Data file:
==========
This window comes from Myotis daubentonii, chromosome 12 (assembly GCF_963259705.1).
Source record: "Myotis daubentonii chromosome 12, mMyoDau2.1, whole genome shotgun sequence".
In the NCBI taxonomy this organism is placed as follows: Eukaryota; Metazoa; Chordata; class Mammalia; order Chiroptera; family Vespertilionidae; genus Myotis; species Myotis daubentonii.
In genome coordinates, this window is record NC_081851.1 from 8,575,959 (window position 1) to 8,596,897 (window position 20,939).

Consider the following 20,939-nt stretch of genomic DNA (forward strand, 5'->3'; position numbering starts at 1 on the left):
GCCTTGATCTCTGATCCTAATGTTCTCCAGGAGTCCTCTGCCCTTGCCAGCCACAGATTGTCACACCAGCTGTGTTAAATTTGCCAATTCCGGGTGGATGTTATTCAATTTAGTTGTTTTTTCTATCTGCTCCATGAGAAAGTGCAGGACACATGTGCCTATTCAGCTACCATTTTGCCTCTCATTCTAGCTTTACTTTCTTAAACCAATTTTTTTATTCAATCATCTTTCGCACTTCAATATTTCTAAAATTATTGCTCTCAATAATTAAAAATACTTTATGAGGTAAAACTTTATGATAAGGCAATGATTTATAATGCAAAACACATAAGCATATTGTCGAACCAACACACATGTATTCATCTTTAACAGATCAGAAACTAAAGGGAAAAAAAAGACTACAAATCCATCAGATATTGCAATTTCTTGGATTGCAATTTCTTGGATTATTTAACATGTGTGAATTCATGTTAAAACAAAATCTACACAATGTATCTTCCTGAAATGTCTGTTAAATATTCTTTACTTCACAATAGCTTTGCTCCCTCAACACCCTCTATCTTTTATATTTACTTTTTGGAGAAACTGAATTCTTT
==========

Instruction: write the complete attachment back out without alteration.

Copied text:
This window comes from Myotis daubentonii, chromosome 12 (assembly GCF_963259705.1).
Source record: "Myotis daubentonii chromosome 12, mMyoDau2.1, whole genome shotgun sequence".
In the NCBI taxonomy this organism is placed as follows: Eukaryota; Metazoa; Chordata; class Mammalia; order Chiroptera; family Vespertilionidae; genus Myotis; species Myotis daubentonii.
In genome coordinates, this window is record NC_081851.1 from 8,575,959 (window position 1) to 8,596,897 (window position 20,939).

Consider the following 20,939-nt stretch of genomic DNA (forward strand, 5'->3'; position numbering starts at 1 on the left):
GCCTTGATCTCTGATCCTAATGTTCTCCAGGAGTCCTCTGCCCTTGCCAGCCACAGATTGTCACACCAGCTGTGTTAAATTTGCCAATTCCGGGTGGATGTTATTCAATTTAGTTGTTTTTTCTATCTGCTCCATGAGAAAGTGCAGGACACATGTGCCTATTCAGCTACCATTTTGCCTCTCATTCTAGCTTTACTTTCTTAAACCAATTTTTTTATTCAATCATCTTTCGCACTTCAATATTTCTAAAATTATTGCTCTCAATAATTAAAAATACTTTATGAGGTAAAACTTTATGATAAGGCAATGATTTATAATGCAAAACACATAAGCATATTGTCGAACCAACACACATGTATTCATCTTTAACAGATCAGAAACTAAAGGGAAAAAAAAGACTACAAATCCATCAGATATTGCAATTTCTTGGATTGCAATTTCTTGGATTATTTAACATGTGTGAATTCATGTTAAAACAAAATCTACACAATGTATCTTCCTGAAATGTCTGTTAAATATTCTTTACTTCACAATAGCTTTGCTCCCTCAACACCCTCTATCTTTTATATTTACTTTTTGGAGAAACTGAATTCTTT